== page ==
Your simple supply-and-demand analogy falls flat because Louis CK is not a perfectly elastic market. In fact, Louis CK is hardly elastic at all.

Scalpers have the right to continue to try to scalp tickets, just as CK has the right to continue to try and combat them. He’s providing extra value to his customers by trying to not piss them off.

What’s your problem with that?

Anonymous Coward says:

Re: Scalpers

Oh so your a scalper? Really the only reason I would think you would try to justify buying a ticket to a show for an artist you don’t care about and then reselling it at twice the price.

Just because someone is willing to pay twice the ticket price to see a show doesn’t mean that 100 people didn’t try to buy tickets at cost only to find them sold out. Just because someone has more money to waste on entertainment doesn’t mean their excess wealth should give them the right to buy a ticket from a dirty scalper at the last minute when hundreds of fans tried on day 1 but couldn’t get tickets because the dirty scalper bought a ton of them to flip.

Leigh Beadon (profile) says:

Re: A license for a ticket

You were never buying “a ticket” – you were buying admission to an event. The ticket is just a token to represent that admission. They control the event, and they can permit admission on whatever terms they want.

Buying access is different from buying a license on something like software. Access to an event is inherently limited, which is what makes it valuable in the first place – a license on software or a device is a way of creating artificial limitations to inflate value.

I agree that, ideally, the market would shake things out in such a way that scalpers aren’t a problem – but the reality seems to be that scalpers have found a way to game the system to the detriment of fans. I’m not that surprised to see artists trying to combat that.

bob (profile) says:

Nothing new here at all-- it's a paywall!

“What’s really interesting is the broader picture, in which CK is actively pushing forward to find new business models and demonstrating all sorts of possibilities for others.”

Where did you get this idea? Andy Rooney and Judy Garland put on a show in their barn and charge admission. They also cut out the gatekeepers? And they weren’t nuts enough to claim they were doing something new or different or iCool or eGenius.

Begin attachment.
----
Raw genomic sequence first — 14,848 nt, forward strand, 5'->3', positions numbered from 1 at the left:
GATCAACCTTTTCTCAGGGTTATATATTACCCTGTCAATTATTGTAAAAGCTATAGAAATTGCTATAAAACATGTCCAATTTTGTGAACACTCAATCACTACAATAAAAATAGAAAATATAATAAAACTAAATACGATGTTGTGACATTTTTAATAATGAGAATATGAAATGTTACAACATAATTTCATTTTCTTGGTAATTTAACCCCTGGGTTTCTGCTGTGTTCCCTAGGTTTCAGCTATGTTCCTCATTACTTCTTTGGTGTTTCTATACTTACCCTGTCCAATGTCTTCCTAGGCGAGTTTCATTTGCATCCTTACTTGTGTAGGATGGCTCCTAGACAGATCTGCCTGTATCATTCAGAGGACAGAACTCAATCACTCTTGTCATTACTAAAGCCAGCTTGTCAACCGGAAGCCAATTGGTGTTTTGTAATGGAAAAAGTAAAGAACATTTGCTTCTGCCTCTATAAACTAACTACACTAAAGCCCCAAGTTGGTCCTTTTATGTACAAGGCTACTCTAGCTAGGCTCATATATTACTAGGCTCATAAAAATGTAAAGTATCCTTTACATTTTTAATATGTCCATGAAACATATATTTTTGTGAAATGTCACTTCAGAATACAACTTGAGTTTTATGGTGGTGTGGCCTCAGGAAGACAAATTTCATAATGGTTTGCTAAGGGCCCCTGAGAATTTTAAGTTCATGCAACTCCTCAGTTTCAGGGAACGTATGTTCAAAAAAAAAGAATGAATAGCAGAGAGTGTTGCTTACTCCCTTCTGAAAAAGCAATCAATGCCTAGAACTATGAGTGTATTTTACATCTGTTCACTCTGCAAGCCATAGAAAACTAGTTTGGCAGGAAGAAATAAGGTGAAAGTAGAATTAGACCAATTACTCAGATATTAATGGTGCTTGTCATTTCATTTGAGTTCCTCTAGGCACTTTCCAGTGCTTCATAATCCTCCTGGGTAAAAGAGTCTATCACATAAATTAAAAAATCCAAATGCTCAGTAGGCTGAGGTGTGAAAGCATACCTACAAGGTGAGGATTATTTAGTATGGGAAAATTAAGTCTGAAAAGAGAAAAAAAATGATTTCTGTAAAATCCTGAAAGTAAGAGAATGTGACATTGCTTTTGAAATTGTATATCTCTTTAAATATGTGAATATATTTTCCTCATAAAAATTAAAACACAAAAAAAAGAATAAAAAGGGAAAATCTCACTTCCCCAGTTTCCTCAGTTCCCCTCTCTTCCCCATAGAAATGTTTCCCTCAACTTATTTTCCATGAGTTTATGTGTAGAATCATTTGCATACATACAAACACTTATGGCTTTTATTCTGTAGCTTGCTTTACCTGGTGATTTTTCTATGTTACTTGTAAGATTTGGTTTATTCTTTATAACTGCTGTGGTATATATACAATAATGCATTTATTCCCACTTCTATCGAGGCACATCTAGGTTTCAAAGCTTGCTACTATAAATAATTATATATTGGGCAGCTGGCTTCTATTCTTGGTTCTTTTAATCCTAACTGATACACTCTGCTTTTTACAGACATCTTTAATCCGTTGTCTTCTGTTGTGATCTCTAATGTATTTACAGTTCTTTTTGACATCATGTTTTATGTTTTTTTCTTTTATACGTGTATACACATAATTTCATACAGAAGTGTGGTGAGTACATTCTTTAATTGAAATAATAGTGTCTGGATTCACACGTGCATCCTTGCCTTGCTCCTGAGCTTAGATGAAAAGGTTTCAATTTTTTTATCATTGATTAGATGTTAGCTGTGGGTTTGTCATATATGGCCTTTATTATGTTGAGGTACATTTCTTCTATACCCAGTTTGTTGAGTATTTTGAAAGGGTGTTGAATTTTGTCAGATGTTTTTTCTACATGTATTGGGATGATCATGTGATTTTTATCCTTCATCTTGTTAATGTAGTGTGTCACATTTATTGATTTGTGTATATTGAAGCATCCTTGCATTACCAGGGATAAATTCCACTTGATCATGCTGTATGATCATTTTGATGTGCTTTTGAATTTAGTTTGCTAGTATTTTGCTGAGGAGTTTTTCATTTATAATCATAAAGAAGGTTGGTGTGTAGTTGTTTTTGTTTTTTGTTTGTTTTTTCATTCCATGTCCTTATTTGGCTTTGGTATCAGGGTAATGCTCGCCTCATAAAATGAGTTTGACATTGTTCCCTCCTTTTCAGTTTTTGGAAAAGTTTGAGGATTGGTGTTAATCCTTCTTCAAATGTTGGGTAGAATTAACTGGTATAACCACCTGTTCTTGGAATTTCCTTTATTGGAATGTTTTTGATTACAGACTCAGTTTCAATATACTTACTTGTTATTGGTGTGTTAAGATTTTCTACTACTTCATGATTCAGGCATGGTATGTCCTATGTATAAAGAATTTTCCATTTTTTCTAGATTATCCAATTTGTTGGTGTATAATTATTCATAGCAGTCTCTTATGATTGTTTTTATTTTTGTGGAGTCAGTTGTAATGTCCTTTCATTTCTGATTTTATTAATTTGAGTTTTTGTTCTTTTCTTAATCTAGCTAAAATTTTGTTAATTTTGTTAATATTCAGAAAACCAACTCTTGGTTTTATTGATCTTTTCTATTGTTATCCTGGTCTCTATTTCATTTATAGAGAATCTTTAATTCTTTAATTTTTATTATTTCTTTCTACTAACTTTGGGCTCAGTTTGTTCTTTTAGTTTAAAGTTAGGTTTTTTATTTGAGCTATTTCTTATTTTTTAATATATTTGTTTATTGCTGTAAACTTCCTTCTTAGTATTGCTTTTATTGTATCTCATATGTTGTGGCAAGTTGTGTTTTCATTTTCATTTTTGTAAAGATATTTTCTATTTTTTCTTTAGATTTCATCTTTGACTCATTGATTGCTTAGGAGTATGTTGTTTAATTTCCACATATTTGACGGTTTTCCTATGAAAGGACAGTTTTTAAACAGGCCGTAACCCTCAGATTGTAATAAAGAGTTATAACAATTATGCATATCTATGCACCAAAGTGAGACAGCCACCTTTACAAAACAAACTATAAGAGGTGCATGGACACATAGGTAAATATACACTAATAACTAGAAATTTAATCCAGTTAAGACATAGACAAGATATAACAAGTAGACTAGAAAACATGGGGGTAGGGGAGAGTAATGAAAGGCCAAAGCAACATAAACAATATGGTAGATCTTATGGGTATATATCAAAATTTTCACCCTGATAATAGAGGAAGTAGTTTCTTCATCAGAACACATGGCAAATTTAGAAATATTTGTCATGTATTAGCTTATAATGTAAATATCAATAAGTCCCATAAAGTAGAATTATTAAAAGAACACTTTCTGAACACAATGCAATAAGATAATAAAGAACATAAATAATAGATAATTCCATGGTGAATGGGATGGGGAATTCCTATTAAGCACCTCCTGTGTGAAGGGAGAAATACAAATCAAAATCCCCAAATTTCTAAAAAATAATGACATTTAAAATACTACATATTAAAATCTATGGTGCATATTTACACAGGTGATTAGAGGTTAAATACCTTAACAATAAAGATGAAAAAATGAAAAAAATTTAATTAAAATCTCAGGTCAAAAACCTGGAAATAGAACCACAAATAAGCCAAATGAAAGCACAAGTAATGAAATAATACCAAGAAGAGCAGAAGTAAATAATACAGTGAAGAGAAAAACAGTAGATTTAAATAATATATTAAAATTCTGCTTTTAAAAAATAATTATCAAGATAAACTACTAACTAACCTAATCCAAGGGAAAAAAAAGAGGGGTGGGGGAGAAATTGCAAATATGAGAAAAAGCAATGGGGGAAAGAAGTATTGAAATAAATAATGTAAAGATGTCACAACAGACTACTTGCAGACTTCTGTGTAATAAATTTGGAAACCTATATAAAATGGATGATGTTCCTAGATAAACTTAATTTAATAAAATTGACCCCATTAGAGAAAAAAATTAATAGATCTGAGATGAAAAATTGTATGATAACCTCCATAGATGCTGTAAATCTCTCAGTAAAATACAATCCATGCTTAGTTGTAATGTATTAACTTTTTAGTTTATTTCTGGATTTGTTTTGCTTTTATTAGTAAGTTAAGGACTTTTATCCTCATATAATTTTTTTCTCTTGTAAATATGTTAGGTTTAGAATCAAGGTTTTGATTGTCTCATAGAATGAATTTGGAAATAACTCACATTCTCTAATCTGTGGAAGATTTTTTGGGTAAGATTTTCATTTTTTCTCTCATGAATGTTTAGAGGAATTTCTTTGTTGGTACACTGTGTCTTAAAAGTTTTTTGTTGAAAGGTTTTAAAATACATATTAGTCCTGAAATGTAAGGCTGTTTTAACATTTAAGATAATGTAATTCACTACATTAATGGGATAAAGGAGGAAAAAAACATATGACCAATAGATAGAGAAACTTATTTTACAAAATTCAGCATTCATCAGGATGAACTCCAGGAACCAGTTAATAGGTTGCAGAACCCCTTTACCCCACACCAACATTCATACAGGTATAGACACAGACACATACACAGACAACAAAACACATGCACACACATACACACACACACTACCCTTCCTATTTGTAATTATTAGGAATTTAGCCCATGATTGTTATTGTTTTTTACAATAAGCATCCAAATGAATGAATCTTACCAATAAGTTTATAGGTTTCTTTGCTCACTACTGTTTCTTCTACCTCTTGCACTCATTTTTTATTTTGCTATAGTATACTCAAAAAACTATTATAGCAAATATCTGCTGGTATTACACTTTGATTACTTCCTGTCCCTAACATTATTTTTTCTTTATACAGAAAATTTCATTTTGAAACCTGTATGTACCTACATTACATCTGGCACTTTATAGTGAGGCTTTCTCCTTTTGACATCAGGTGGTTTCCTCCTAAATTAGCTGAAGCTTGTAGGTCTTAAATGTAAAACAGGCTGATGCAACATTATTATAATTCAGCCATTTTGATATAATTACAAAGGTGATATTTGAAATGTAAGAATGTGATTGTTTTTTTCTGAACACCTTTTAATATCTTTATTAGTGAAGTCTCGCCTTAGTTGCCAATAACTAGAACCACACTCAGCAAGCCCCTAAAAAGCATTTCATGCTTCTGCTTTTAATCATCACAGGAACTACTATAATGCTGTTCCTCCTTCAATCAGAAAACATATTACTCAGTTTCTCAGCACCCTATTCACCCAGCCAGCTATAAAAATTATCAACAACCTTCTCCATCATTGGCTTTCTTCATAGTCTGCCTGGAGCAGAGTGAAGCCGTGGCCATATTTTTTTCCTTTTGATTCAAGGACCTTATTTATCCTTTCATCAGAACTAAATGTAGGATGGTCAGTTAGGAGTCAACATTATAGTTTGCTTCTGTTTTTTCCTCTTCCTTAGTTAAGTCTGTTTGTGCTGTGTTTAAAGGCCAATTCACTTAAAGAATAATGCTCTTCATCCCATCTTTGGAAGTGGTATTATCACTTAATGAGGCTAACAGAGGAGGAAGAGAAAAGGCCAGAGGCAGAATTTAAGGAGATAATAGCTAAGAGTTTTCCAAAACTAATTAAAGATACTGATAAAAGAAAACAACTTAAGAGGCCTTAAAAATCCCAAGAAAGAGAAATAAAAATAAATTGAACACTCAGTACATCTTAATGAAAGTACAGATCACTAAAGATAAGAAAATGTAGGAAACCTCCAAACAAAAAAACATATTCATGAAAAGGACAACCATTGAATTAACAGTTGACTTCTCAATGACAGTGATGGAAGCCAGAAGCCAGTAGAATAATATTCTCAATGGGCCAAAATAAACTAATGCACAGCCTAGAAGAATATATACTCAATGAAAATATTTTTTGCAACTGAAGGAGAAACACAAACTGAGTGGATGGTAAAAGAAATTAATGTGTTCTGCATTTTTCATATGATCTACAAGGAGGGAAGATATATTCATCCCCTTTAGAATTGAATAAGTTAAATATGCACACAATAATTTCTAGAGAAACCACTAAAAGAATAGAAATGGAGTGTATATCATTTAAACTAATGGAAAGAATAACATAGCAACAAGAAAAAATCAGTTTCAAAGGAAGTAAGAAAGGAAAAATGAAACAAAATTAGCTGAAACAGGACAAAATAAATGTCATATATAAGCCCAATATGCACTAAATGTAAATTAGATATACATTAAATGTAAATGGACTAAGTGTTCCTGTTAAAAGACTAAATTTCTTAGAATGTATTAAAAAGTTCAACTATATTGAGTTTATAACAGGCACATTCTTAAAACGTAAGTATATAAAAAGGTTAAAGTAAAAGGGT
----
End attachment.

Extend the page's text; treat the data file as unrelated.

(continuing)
And let’s also look at your wacko claim that Louis CK is being more open, human and awesome. While he may be more awesome, putting his comedy behind a paywall is not being more open. He’s not giving a performance in Central Park that’s free to all– something that was also done before Big Search and the Internet came along. He’s not putting his commedy up for free on YouTube and selling t-shirts.

There is — repeat after me– nothing new here at all. This is not a new business model and it’s not a new way of interacting with fans. Shakespeare did it. Ben Jonson did it. Moliere did it. Comedians have been doing it forever!

Leigh Beadon (profile) says:

Re: Nothing new here at all-- it's a paywall!

Oh please. Go find me a list of national live tours that have a flat-rate price across the country with no added fees and are available exclusively through the artists’ websites.

Thanks for pointing out that Shakespeare didn’t use Ticketmaster, though. That was really enlightening.

bob (profile) says:

Re: Re: Nothing new here at all-- it's a paywall!

Uh, once again you don’t really understand what the phrase “new business model” means, do you? It used to be the dreamy promise that Mike would make of a world where artists would give away their work and pay the rent by selling t-shirts or something else.

Nationwide tours existed long before Ticketmaster and they’ll exist long after. What he’s doing is NOT new. He’s rediscovering the business models that made the RIAA and the MPAA great. So why don’t you admit it?

Leigh Beadon (profile) says:

Re: Re: Re: Nothing new here at all-- it's a paywall!

Oh stop being a jackass bob. Or, just spontaneously turn into a tulip – that probably has a higher chance of happening.

Nobody has ever said live shows should be free. Nobody has ever said doing a tour is a new concept. What’s “new” is a modern entertainer taking increasingly personal control over their career and sales. Maybe “rare” is a more accurate word than “new”, but I have to admit, I wasn’t really thinking about freaking Shakespeare when I wrote this.